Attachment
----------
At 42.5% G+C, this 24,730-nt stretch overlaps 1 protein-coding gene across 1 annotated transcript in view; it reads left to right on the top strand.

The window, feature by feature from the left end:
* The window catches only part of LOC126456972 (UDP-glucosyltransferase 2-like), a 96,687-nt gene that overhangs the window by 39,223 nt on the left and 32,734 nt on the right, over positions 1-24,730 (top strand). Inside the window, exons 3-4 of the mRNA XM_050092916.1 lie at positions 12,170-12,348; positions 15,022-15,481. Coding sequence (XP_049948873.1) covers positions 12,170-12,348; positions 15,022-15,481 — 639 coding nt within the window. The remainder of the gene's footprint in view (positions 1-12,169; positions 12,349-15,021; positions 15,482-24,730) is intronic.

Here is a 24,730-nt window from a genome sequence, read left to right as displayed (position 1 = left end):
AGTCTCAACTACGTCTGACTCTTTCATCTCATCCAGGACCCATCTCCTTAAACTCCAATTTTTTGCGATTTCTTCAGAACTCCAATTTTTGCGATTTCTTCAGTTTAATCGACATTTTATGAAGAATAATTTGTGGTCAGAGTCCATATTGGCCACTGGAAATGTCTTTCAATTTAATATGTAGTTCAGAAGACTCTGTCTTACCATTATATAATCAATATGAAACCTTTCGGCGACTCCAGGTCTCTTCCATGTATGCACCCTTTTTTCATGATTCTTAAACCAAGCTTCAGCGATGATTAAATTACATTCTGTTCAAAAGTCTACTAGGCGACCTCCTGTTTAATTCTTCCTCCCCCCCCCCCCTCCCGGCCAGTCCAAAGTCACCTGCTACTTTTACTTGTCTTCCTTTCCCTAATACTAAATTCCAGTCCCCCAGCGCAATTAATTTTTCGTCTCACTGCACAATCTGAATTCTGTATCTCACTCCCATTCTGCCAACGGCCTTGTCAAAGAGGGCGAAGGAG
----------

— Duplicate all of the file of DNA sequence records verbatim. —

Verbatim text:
At 42.5% G+C, this 24,730-nt stretch overlaps 1 protein-coding gene across 1 annotated transcript in view; it reads left to right on the top strand.

The window, feature by feature from the left end:
* The window catches only part of LOC126456972 (UDP-glucosyltransferase 2-like), a 96,687-nt gene that overhangs the window by 39,223 nt on the left and 32,734 nt on the right, over positions 1-24,730 (top strand). Inside the window, exons 3-4 of the mRNA XM_050092916.1 lie at positions 12,170-12,348; positions 15,022-15,481. Coding sequence (XP_049948873.1) covers positions 12,170-12,348; positions 15,022-15,481 — 639 coding nt within the window. The remainder of the gene's footprint in view (positions 1-12,169; positions 12,349-15,021; positions 15,482-24,730) is intronic.

Here is a 24,730-nt window from a genome sequence, read left to right as displayed (position 1 = left end):
AGTCTCAACTACGTCTGACTCTTTCATCTCATCCAGGACCCATCTCCTTAAACTCCAATTTTTTGCGATTTCTTCAGAACTCCAATTTTTGCGATTTCTTCAGTTTAATCGACATTTTATGAAGAATAATTTGTGGTCAGAGTCCATATTGGCCACTGGAAATGTCTTTCAATTTAATATGTAGTTCAGAAGACTCTGTCTTACCATTATATAATCAATATGAAACCTTTCGGCGACTCCAGGTCTCTTCCATGTATGCACCCTTTTTTCATGATTCTTAAACCAAGCTTCAGCGATGATTAAATTACATTCTGTTCAAAAGTCTACTAGGCGACCTCCTGTTTAATTCTTCCTCCCCCCCCCCCCTCCCGGCCAGTCCAAAGTCACCTGCTACTTTTACTTGTCTTCCTTTCCCTAATACTAAATTCCAGTCCCCCAGCGCAATTAATTTTTCGTCTCACTGCACAATCTGAATTCTGTATCTCACTCCCATTCTGCCAACGGCCTTGTCAAAGAGGGCGAAGGAG